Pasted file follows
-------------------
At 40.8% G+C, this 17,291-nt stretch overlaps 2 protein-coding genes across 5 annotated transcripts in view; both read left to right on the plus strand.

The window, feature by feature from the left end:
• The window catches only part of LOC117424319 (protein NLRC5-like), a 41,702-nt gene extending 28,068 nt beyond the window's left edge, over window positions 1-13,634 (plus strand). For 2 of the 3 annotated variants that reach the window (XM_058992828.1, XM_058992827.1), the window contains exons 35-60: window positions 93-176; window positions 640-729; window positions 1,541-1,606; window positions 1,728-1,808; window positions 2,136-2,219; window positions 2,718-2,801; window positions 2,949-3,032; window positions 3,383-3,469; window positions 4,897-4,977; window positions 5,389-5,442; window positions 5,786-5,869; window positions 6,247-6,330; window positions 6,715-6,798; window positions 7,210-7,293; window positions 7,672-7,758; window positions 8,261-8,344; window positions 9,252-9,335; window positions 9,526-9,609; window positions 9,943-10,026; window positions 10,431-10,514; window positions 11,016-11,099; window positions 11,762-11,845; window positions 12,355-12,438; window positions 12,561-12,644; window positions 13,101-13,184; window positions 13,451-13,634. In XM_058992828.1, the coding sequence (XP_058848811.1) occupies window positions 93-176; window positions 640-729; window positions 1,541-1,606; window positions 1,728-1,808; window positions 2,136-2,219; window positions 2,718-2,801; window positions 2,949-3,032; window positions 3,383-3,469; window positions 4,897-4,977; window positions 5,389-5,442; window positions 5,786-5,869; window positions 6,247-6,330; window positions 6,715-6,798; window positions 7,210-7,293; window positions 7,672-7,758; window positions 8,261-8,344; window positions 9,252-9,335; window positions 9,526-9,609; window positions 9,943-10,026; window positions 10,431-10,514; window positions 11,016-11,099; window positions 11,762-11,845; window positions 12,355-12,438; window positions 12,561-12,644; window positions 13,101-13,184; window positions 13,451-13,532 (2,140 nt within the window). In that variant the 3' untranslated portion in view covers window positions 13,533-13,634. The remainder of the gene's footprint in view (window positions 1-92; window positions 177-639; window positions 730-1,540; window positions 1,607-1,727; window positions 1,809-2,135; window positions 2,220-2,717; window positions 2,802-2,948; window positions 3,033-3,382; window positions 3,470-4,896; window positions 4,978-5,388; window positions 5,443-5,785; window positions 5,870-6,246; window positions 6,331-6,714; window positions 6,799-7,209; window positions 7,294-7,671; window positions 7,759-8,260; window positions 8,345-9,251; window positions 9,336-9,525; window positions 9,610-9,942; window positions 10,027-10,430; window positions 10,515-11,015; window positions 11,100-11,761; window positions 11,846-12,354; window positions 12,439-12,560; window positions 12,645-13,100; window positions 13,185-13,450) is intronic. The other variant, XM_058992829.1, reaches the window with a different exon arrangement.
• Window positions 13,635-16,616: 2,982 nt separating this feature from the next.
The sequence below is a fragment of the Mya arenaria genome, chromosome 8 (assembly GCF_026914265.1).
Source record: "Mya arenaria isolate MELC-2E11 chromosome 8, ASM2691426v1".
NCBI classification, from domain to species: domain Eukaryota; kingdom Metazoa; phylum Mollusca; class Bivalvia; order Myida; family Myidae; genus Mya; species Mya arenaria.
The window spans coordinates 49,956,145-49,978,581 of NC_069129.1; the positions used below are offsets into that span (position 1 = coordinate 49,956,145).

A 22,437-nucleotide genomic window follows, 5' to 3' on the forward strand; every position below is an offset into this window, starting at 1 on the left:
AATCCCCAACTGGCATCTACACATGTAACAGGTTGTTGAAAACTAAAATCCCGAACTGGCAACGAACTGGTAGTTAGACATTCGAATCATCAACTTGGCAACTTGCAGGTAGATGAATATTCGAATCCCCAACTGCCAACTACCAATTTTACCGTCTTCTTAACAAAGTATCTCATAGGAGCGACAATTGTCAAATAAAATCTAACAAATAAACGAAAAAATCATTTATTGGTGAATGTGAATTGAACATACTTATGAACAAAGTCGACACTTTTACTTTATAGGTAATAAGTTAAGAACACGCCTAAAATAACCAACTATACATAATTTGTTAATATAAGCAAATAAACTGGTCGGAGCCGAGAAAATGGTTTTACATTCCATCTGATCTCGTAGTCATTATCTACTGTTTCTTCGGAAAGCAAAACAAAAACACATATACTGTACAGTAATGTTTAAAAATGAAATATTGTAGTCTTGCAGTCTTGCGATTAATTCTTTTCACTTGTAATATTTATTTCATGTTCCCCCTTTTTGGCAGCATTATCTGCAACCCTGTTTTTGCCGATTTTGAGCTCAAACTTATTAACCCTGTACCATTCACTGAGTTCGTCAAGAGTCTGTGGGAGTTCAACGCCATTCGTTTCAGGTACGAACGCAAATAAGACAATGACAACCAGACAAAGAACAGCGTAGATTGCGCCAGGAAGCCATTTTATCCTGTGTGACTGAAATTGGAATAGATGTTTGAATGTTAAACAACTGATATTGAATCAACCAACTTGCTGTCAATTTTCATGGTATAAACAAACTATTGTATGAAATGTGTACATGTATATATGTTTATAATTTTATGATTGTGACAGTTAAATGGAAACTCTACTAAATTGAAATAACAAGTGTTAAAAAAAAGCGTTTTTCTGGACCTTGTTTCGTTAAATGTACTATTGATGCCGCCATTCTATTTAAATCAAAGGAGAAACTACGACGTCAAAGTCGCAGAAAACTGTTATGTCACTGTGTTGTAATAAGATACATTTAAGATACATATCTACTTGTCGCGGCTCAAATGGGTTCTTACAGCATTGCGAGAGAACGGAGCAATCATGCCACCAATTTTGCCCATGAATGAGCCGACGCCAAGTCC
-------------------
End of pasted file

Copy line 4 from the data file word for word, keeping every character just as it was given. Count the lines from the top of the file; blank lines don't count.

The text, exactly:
• Window positions 13,635-16,616: 2,982 nt separating this feature from the next.